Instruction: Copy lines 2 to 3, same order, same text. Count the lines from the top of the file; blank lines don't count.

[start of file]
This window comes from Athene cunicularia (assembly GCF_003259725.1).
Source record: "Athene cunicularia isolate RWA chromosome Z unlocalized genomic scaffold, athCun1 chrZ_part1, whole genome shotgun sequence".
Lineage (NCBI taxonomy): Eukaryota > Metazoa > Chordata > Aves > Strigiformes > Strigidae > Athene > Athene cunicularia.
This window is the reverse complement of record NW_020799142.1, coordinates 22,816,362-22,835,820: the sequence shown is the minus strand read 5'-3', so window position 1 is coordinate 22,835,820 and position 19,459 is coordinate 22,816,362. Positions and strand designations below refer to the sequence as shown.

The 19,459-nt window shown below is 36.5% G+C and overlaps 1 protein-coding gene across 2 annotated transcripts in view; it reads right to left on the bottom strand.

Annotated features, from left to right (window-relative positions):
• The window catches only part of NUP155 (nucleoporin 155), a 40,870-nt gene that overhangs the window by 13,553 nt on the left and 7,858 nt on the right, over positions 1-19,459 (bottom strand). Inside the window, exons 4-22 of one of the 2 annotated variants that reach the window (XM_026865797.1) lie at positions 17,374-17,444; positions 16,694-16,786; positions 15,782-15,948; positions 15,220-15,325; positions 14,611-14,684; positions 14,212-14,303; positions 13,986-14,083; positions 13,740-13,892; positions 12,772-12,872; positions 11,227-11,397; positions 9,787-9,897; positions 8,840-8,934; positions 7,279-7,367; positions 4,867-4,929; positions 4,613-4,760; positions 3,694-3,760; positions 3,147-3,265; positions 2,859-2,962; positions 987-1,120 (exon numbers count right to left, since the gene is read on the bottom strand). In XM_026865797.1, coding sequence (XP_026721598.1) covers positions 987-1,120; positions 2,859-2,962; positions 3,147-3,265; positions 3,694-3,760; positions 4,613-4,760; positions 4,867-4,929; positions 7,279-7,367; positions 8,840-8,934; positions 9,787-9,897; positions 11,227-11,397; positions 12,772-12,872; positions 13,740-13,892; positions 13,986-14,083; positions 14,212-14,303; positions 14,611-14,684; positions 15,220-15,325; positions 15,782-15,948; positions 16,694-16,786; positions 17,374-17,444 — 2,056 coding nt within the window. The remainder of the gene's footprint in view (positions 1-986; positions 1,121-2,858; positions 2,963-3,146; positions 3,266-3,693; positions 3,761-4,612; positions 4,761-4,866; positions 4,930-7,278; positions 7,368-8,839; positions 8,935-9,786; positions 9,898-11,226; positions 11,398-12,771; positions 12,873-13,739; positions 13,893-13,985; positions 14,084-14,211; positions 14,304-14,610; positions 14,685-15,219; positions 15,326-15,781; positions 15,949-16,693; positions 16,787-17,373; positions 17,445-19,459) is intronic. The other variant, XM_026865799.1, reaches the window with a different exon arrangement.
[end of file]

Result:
Source record: "Athene cunicularia isolate RWA chromosome Z unlocalized genomic scaffold, athCun1 chrZ_part1, whole genome shotgun sequence".
Lineage (NCBI taxonomy): Eukaryota > Metazoa > Chordata > Aves > Strigiformes > Strigidae > Athene > Athene cunicularia.